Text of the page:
So, another week gone. Here’s the report for this week’s work, though I’m not sure if it’s much.
Last week, I had made a working social-help activity that opened up to the forum. From there, I changed a few things so that pressing a shortcut opens up the activity to the respective category of the forum. This presented a bit of a problem – namely that of unique names for categories. We know that the reverse domain names of the activities are unique. However, these make crappy category name. But, something like org.laptop.Terminal as a category would probably confuse the user quite badly. So, we needed some kind of map. Therefore, I’m using a Python dictionary that maps the activity’s unique name to a category name. In the rare case that the category name isn’t unique, we can map the newer activity to a somewhat longer name, I suppose. Anyway, this is a problem solved.
The next thing on my list was to get a way to autofill the registration form details from the sugar shell. For this, I poured over gtk WebKit documentation (which, to my chagrin, is quite scant for PyGTK and so I had to read docs for C++ based GTK) for the better part of a day with no luck. So, I decided to Google a way out of this. No luck there either. If anything, one thing was made clear – WebKit is just a page renderer – there is no way to control what is being rendered. And so, another hopeless pursuit came to a rather disappointing end.
Then, I rather unspectacularly took a 3 day break. More like the break took me. So, as things are, I’m visiting Hyderabad right now and there happens to be a great dam nearby. And my dear friends just had to drag me there with them to the comforts of an absolutely gentle heat of a 45 degree (celsius, mind you) sun in the middle of nowhere. Oh well. I guess I should be thankful I didn’t burn down.
Moving on. So, the next task to be done was to find a solution to the login problem. This I discussed with Paul. Let me quote the mail:
Me: The other thing I wanted to do isn’t entirely clear to me either. I’ll try to describe it though. Now, sugar is used in the XOs and it will be often just one user that uses a laptop. This means that once a user logs in the first time, he should never really need to log in again.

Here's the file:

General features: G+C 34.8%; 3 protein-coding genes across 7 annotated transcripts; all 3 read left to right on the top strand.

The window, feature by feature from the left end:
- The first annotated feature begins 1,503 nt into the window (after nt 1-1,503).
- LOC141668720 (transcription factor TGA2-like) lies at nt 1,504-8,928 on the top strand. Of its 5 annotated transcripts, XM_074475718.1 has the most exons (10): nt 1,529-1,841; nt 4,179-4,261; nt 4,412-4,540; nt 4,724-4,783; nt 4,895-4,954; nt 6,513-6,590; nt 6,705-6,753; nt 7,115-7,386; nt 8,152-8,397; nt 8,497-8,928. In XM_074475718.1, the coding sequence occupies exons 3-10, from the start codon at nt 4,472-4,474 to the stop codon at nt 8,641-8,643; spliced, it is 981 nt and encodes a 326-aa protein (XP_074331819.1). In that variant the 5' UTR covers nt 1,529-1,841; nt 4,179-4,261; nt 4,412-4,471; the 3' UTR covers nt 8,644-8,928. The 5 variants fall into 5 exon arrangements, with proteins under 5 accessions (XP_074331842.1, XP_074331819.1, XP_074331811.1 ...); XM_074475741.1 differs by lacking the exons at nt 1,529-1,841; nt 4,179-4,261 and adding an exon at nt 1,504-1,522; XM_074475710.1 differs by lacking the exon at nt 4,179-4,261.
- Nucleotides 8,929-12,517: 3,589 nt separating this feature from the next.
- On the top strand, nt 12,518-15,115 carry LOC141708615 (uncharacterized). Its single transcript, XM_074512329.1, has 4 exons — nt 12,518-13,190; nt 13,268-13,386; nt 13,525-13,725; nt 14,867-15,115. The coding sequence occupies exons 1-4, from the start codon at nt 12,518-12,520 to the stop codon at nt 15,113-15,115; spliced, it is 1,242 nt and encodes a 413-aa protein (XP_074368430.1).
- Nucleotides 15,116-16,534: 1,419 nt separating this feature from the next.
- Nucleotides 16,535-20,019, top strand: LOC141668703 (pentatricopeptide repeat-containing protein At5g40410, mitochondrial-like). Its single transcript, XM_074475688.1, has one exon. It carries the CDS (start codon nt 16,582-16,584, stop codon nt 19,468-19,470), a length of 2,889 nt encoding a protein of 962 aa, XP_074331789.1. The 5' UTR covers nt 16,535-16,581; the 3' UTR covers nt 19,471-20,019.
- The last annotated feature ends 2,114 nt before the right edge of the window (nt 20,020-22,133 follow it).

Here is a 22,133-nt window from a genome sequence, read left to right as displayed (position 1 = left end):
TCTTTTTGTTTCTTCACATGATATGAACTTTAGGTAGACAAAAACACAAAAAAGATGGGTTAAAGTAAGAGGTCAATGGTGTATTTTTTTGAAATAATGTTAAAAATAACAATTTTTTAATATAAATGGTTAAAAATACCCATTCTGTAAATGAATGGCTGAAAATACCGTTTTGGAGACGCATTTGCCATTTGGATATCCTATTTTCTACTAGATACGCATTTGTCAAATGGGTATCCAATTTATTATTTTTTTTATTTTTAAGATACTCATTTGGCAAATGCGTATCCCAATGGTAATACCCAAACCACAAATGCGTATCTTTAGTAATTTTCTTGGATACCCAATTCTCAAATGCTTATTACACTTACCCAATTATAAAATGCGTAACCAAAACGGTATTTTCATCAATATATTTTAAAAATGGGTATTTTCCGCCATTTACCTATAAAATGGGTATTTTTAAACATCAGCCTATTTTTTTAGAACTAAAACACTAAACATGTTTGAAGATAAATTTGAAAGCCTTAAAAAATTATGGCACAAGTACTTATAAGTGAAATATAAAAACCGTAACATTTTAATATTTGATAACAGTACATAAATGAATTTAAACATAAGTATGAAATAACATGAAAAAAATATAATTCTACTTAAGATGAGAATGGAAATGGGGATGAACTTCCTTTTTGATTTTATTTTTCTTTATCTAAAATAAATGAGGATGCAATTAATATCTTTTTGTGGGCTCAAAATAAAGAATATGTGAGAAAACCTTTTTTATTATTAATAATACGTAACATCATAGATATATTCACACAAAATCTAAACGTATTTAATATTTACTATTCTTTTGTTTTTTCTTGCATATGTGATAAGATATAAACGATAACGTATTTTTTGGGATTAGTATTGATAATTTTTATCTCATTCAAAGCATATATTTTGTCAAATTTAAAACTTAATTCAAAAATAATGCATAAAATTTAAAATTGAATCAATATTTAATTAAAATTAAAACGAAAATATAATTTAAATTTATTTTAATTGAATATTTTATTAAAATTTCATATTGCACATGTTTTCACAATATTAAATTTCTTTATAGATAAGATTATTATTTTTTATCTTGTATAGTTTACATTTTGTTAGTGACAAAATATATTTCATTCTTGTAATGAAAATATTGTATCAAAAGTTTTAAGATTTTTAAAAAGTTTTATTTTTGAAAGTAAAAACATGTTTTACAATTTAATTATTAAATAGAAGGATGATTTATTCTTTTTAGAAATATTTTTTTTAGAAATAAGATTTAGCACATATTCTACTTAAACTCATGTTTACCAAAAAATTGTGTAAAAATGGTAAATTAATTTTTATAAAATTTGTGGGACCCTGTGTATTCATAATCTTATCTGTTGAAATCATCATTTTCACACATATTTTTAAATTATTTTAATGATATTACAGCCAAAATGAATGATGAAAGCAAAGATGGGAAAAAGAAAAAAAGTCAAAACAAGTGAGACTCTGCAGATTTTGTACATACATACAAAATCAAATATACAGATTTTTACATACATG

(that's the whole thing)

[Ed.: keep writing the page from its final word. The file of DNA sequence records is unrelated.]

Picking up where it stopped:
Paul: Sort of true. When you’re dealing with schools and classroom environments you’re probably going to some measure of laptops getting swapped around. For instance, at the end of the year will each child take their XO into their next classroom – or will the XO stay at the classroom and the kids use different XOs each year? It’s up to the school to decide how they handle it, and they might do it differently. Alternatively, there might be a school with 250 students and 50 XOs (two classrooms) – and classrooms share the XOs, class A gets them for a month, and then class B gets them next month
Me: Now, of course the browser will do this automatically unless the user clears the cookies or logs out. As far as I know, there is no option to clear cookies through the browser (the social-help activity) – the user will need to use the terminal to dig into the datastore and delete the cookie jar manually for that.
Paul: I actually suspect Browse is having a little trouble remembering to log people in, even with cookies, after the XO/Sugar restarts. You may want to check 😀
Me: That leaves us the case when user logs himself out. Now, since the user has done so of his own will, I think that it’d be positively odd to just log him back in automatically the next time he opens social-help. So, you see my dilemma. I think that we should allow the user the choice to log out if he wants to do so. Your suggestions on the issue are welcome, of course.
Paul: In my opinion, clear logging in and logging out options are a necessity if we’re not using on-the-fly anonymous accounts, and users want to track questions they’ve asked/answers they’ve given in the past, etc. The user should definitely be allowed to log out (I’m lending the XO to a friend! I’m changing classroom! Leaving the school!) – and it should try to remember when someone is logged in so they don’t have to do it unnecessarily, but it should state their name somewhere so they can see who they are logged in as (Welcome back Prasoon! Is this you?)
So, I think that I’ll just leave it at that. We may decide to add a Gmail like notice popup for that last part. I’ve asked Paul’s opinion on this in a mail recently.
Anyway, then comes the working with the CSS. I’ve asked Paul’s opinion on this too. He has, just today, let me know of a this guide to aid me in the visual styling. Until now, I have been just fiddling about with the default Discourse styling. Nothing solid though. This guide, I hope, will be of much help. There is another thing – the Discourse custom styling system is a bit lacking. The original styles will all remain and our new style will be applied on top of the existing one. Those acquainted with CSS would know this for quite a problem. We’ll have to pile up !importants for this to work (though theoretically we shouldn’t need those, but that’s just how this works). However, this seems to be the way ahead for now – the Ubuntu team’s discourse has indeed done just this. And so will we, until at least the Discourse team provides users with a better way.
Oh well. I suppose we can make something like this.
This week, I’ll be writing quite a bit of CSS, I expect, and giving myself quite a few headaches when the styles don’t work as they should. It always happens when I write CSS. Oh well. See you next week.